COUNTY PARKS SERVICE TAKES ACTION TO SAVE MIGRATORY BIRDS AT LINDO LAKES

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View a video by Billy Ortiz of water flowing into Lindo Lakes.

View an earlier video of stilts in low water. 

View a Facebook page created by Ortiz with photos of wildlife at Lindo Lakes.

June 22, 2013 (Lakeside) – Migratory shorebirds at risk for nesting areas drying out will be saved, thanks to an inquiry from Lakeside resident Billy Ortiz, a volunteer with the Lakeside River Park Conservancy. 

“I am happy to inform that as of June 21, 2013 San Diego County Parks and Recreation is pumping fresh water into Lindo Park Lake’s East basin,” Ortiz informed ECM today. The decision is a result of a request made in late May by Ortiz, also an ECM photographer and publicity chair of the Lakeside Hisotrical Society.

“The water level was evaporating fast and the nesting migratory shore birds, Black-necked Stilt’s and Avocets, were on the verge of abandoning their nesting habitat,” Ortiz said. “The Avocets sadly not only abandoned their eggs but also the area do to the vanishing buffer/safety zone of the water between them and the public trail that circles the 2 lakes.”

Lindo Lakes were once San Diego’s only natural lakes, according to Ortiz, though water is now pumped to keep them filled,  providing a unique wetlands utilized by many migratory shore birds as a primary food source to raise their young.   Lindo Lakes Park consists of two lakes, east and west, that have both been filled by pumps paid for with tax dollars.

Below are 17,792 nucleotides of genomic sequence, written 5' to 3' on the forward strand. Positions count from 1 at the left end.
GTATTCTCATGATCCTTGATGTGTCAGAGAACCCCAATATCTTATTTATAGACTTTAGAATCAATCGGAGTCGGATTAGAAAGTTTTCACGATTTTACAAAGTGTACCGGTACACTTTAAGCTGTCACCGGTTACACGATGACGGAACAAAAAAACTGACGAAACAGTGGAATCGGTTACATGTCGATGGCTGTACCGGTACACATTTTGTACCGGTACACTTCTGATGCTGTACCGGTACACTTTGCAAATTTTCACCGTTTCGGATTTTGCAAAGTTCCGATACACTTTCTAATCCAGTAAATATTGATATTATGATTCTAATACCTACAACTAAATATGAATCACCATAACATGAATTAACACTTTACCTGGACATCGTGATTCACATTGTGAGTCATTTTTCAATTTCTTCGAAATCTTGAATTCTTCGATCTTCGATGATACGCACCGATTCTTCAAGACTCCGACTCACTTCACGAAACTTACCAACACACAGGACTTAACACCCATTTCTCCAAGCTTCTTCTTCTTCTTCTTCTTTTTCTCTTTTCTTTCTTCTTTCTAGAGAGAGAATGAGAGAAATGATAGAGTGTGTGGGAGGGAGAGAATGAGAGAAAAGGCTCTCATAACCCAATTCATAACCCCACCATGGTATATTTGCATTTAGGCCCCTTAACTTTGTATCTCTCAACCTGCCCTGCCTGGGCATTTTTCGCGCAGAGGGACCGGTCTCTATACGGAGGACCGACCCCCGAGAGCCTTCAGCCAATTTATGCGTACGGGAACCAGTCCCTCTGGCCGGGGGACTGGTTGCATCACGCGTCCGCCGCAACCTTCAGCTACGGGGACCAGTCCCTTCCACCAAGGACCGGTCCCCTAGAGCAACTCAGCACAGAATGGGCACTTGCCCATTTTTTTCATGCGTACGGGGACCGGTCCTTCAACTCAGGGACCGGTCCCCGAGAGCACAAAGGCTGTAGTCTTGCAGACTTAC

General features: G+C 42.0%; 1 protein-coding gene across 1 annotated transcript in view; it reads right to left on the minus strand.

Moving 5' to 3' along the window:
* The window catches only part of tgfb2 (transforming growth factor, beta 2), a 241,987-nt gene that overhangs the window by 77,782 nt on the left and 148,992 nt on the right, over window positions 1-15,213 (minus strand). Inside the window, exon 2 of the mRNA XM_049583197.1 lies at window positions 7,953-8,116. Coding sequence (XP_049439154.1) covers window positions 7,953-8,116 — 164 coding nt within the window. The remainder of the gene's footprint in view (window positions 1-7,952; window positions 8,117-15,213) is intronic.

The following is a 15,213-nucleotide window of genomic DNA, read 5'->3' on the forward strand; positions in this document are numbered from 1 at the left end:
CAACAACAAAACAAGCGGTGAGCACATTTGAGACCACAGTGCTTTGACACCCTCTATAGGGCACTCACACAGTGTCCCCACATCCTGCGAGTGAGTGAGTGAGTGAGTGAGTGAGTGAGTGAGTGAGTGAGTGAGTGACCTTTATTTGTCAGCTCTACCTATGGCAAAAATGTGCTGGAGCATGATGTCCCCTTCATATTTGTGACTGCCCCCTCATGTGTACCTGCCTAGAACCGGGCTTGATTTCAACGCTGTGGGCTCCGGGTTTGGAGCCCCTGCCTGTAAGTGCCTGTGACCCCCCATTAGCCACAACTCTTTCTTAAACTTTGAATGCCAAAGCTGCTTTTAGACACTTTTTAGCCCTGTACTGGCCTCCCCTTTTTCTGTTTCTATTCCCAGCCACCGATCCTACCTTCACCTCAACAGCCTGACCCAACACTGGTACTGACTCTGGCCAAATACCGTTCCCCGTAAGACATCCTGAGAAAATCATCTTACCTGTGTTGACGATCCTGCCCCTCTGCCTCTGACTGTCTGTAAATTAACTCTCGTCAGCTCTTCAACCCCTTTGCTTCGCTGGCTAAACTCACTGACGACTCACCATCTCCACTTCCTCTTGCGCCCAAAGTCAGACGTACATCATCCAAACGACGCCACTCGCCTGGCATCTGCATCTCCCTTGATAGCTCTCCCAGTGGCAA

A valve was installed a few years ago between the two lakes, but last year the east basin dried completely.  This year, there was just enough rain to fill the east basin, attracting rare species such as Cinnamon Teal and Wood Ducks as well as Stilts and Avocets, according to Ortiz.  Some hatched chicks in recent weeks that could perish if the lake dries out. 

“The water has become so low that a first time visiting/nesting pair of Avocets abandoned their nest and the area,” Ortiz wrote in his recent letter to County Parks. “Could we please allow some water to flow into the East basin?”

On June 21, Amy Harbert, Chief of Operations for County Parks and Receration, informed Ortiz that the County had come up with a plan and would be pumping water to the East basin of Lindo Lakes to help out the nesting birds and the already growing Stilt babies. Ortiz said Harbert told him, “They care very much about our Lindo Park and the wildlife that comes here. It took a few days to develop the plan after much research as to how to go about transferring water without upsetting the delicate biological eco system of the lake.”

Josh Bugiel the park ranger on duty, said that they dug up some old plumping blueprints of the underground pipe system dating  back many years and discovered that there were bypass valves that would direct the pumped water from one of two wells to the far east end of the east basin.

The Park service will pumping approximately 150 to 200 gallons per minute into the lake in the daytime only so that they can monitor the water level and not inundate the active Stilt nests.

The much needed water will only be added until the nesting season is over.  Bugiel said  they would play it by ear for now to insure a successful nesting season for the Stilts.

SDCPR and the community of Lakeside have plans to dredge both lakes to improve water quality. An Environmental Impact Report will be required before any dredging takes place; there is also the need for funding, including grant funds.

Bill Saumier , Senior Park Project Manager for SDCPR,  told a standing room only community meeting back in May of 2013 that public input is welcome and that this will be a project that will take some years and millions of dollars to accomplish.

The Lakeside community is ready and willing to help and donate time and equipment for the project. The Lakeside River Park Conservancy in Lakeside also offered to help by accepting material that will be dredged from both basins. Mr. Ortiz and the Lakeside community are looking forward to a revitalized Lindo Lake.

For now SDCPR will take care of the migratory birds.

“Thank you San Diego County Parks and Recreation for doing the right thing!” Ortiz concluded.